STARTING POINT- Owned by Sam Phillips in the 1950s, Sun Studio is considered to be where the first rock-n-roll record was made, Rocket 88 by Jackie Brenston and the Delta Cats. Eventually, a label formed, Sun Records, which launched the careers of Elvis Presley, Jerry Lee Lewis and more. Photo by Jesse Brooks.
By Jesse Brooks
Leaving Oxford on Highway 278 West heading towards Highway 51 northbound is an exit from the hilly wooded land that keeps the realm of Ole Miss tucked away like a secret clubhouse. Back on the highway, there’s a view of forestry on the eastbound side and lush marshy land on the westbound side, the edge of the Mississippi Delta. Memphis is calling like it has for centuries to travelers on the path, but there are still considerable miles to go, most of it through unincorporated communities and acres of wildlife.
Though the towns we pass are small, music history holds a small presence as blues markers are found in Coldwater, Senatobia, and Hernando. Even nearby Batesville gets a footnote for being the home of rapper Soulja Boy while he was a teenager. Still, many of these artists left these towns for something else at one point. Many of them went to Memphis, Tennessee.
Something about Memphis pulls people in. Seen as the head of the delta, it has served as an important mainland port city, situated alongside the Mississippi River and its tributaries. First, it belonged to the ancient Native Americans, and then eventually the Spanish and future United States, who would see the location as an economic asset sitting on the borders of Arkansas and Mississippi. Memphis was founded in 1819 by future president Andrew Jackson, Judge John Overton, and General James Westchester after a treaty with the Chickasaw Tribe. They saw their future hub as an important location for trade and commerce so they named it after the ancient Egyptian city that rested on the Nile River.
Moving into the 20th century, Memphis grew and called out to those looking for work. The railroad systems and highways brought in the tired, the hungry and poor. Driving into the city on the south side of the highway, the faded glory of Memphis’ roadside attractions greet travelers with irony as the rusted out garages, food shacks, and nearly abandoned motels share spaces with Graceland, the home of rock-n-roll’s king, Elvis Presley overlooking it all on a hilltop.
COUNTRY, RYTHM, & BLUES – The ingredients of Rock-n-Roll came together at Sun Studio in Midtown Memphis. Photo by Jesse Brooks.
Moving further in, the swell of history is overwhelming. Midtown, a former medical and industrial district, is home to Sun Studio, the birthplace of rock-n-roll. Visionary Sam Philips opened the studio as a public recording service and later started a label with a feeling he was on the verge of discovering music that would change the world. Beale Street became the home of Mississippi bluesmen that moved to the city looking for work. Philips broke the color barrier by recording these artists for the first time and openly marketing their music. Jackie Brenston and the Delta Cats’ Rocket 88 at Sun in 1951 is credited with being the first rock-n-roll recording, a mix of blues and country rhythm. A 19-year-old Presley was discovered there in 1953 and was eventually scouted by the label for being the crossover artist Philips was looking for. Philips later filled his roster with future legends like Johnny Cash, Jerry Lee Lewis, Carl Perkins, and Roy Orbison. Today the site serves as a museum that offers daily tours for $12 admission and children 11 and under are free. Recordings are still made at Sun by appointments in advance. Most everything in the studio is original, including the taped ‘X’ on the floor where countless numbers of musical giants stood to record their vocals.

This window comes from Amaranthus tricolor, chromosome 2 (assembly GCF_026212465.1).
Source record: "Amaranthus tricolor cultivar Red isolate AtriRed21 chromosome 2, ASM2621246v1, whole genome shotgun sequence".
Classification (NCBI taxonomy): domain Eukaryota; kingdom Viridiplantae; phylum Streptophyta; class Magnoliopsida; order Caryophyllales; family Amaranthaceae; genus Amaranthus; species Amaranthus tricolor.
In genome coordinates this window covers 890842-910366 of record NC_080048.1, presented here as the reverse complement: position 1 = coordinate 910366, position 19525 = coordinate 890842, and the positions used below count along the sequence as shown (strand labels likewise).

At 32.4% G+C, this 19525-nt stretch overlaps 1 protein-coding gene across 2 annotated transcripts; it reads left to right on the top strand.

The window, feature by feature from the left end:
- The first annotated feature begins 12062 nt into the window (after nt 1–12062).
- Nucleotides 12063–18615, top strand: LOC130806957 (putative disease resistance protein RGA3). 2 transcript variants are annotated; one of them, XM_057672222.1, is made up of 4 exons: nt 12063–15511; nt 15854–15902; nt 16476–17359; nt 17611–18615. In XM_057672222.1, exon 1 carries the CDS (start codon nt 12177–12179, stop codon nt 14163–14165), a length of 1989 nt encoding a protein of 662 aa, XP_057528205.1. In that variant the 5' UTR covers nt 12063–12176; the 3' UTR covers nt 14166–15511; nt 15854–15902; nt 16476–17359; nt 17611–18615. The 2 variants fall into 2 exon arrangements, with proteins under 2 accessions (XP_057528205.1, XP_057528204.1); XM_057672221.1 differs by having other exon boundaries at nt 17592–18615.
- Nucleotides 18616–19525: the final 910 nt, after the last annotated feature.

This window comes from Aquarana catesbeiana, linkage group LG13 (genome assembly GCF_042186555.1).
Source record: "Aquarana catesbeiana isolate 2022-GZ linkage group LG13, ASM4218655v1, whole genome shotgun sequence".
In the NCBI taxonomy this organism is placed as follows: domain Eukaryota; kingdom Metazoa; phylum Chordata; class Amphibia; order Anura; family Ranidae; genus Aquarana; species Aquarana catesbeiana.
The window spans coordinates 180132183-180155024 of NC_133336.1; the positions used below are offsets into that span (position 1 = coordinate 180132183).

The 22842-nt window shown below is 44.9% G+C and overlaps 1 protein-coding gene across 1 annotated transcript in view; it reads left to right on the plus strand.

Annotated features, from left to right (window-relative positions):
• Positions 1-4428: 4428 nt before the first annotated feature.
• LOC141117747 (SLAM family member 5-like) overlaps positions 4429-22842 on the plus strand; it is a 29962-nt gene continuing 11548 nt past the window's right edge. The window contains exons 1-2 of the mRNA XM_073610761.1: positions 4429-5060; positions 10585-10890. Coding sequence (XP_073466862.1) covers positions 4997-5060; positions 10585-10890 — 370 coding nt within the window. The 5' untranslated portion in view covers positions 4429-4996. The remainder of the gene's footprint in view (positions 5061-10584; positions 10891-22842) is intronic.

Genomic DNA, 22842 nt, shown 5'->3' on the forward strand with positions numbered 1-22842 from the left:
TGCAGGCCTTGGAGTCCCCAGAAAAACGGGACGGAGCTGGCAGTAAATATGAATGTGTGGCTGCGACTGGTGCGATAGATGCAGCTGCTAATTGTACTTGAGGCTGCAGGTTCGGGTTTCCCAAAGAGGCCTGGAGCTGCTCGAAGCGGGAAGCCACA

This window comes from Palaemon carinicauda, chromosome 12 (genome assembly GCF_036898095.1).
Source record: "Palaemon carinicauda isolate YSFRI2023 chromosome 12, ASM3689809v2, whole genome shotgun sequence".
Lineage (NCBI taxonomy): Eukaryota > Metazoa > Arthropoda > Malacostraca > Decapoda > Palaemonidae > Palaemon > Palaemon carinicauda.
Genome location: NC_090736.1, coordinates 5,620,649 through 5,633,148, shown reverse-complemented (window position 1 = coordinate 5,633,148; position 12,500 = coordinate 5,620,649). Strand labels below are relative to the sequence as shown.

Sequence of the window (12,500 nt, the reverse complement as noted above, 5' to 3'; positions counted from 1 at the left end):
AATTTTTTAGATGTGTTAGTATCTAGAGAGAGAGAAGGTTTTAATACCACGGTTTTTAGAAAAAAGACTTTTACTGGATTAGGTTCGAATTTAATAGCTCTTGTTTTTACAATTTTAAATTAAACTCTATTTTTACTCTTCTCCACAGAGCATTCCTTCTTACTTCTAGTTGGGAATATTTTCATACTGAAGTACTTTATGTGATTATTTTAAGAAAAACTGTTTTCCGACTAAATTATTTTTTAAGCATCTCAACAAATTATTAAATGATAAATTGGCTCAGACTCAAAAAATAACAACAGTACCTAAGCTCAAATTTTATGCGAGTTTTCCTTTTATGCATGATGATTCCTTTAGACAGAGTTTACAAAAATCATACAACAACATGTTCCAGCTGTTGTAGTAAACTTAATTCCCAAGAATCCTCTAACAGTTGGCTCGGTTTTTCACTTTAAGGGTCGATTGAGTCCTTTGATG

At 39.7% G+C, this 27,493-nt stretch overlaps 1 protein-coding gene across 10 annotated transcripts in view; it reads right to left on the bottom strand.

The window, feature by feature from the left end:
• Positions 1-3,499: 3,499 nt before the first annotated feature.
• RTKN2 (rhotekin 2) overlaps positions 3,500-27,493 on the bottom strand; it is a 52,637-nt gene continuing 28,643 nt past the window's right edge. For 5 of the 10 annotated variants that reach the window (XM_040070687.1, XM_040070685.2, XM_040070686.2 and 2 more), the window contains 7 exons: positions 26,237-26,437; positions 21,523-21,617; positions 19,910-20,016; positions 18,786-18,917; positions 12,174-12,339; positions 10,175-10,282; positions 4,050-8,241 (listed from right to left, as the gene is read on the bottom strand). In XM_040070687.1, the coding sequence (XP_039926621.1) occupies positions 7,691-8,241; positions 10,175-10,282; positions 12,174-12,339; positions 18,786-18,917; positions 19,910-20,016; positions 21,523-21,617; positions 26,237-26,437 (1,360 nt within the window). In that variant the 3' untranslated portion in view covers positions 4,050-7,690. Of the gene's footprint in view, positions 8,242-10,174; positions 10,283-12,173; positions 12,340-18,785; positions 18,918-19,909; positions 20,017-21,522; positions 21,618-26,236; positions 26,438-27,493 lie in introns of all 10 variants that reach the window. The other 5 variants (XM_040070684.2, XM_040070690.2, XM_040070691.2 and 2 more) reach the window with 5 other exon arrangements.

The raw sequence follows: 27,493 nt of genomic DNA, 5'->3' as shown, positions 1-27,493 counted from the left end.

Stax, a soul label that served as the South’s rival to Motown, is another testament to the “Memphis Sound.” After the label was founded in 1957, the combination of gospel, blues, jazz, and funk led to what we know as soul today. With the discovery of artists like Otis Redding, Isaac Hayes, and Booker T and the MGs, Stax put Memphis at the peak of its musical output. Unfortunately, Stax experienced a steady decline in 1968, the turbulent year that saw the assassination of Dr. Martin Luther King, Jr. in the same city. However, the tradition of Stax is preserved as the studio now serves as a museum dedicated to the legacy. Tours are daily except Monday, adult admission is $13, seniors and military are $12, and children 9-12 are $10 and children eight and under are free.
The site of the assassination of Martin Luther King Jr. now serves as the National Civil Rights Museum.
The assassination of Dr. King in Memphis in 1968 sent shockwaves throughout the world. The riots came, and for several days it took the presence of Tennessee National Guardsman to restore order in the city. Memphis healed as the nation did, having to accept the loss of Dr. King who promoted peace and equality. The site of the assassination, the Lorraine Motel, was made into the National Civil Rights Museum through a joint effort by the Martin Luther King Memorial Foundation and Smithsonian Institution that was completed in 1991. The museum features highly interactive and visual exhibits aimed at documenting the history of African-Americans in the U.S. Tours are daily except Tuesday and admission $15 for adults and $12 for children.
Though Memphis is heavily rooted in the past, it is alive and well today. Next week we’ll explore more about what everyday life is like in the “Home of the Blues.”